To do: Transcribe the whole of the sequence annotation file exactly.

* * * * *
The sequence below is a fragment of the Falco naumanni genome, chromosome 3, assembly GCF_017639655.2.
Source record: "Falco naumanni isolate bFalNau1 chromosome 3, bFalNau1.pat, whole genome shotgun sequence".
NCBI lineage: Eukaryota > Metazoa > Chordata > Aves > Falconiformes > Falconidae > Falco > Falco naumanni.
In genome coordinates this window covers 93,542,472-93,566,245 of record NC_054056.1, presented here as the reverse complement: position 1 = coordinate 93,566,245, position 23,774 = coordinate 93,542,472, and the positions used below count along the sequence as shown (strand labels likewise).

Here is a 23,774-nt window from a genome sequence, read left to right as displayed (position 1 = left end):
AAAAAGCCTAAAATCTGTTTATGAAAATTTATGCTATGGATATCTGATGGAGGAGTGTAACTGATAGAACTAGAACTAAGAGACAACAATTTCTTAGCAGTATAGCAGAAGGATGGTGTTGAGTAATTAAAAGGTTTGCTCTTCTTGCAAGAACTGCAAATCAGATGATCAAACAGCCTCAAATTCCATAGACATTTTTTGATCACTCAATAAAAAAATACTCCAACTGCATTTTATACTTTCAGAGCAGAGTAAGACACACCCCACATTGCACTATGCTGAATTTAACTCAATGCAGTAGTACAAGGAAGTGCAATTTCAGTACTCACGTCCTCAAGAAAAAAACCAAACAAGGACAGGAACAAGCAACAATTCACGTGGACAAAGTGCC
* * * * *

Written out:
The sequence below is a fragment of the Falco naumanni genome, chromosome 3, assembly GCF_017639655.2.
Source record: "Falco naumanni isolate bFalNau1 chromosome 3, bFalNau1.pat, whole genome shotgun sequence".
NCBI lineage: Eukaryota > Metazoa > Chordata > Aves > Falconiformes > Falconidae > Falco > Falco naumanni.
In genome coordinates this window covers 93,542,472-93,566,245 of record NC_054056.1, presented here as the reverse complement: position 1 = coordinate 93,566,245, position 23,774 = coordinate 93,542,472, and the positions used below count along the sequence as shown (strand labels likewise).

Here is a 23,774-nt window from a genome sequence, read left to right as displayed (position 1 = left end):
AAAAAGCCTAAAATCTGTTTATGAAAATTTATGCTATGGATATCTGATGGAGGAGTGTAACTGATAGAACTAGAACTAAGAGACAACAATTTCTTAGCAGTATAGCAGAAGGATGGTGTTGAGTAATTAAAAGGTTTGCTCTTCTTGCAAGAACTGCAAATCAGATGATCAAACAGCCTCAAATTCCATAGACATTTTTTGATCACTCAATAAAAAAATACTCCAACTGCATTTTATACTTTCAGAGCAGAGTAAGACACACCCCACATTGCACTATGCTGAATTTAACTCAATGCAGTAGTACAAGGAAGTGCAATTTCAGTACTCACGTCCTCAAGAAAAAAACCAAACAAGGACAGGAACAAGCAACAATTCACGTGGACAAAGTGCC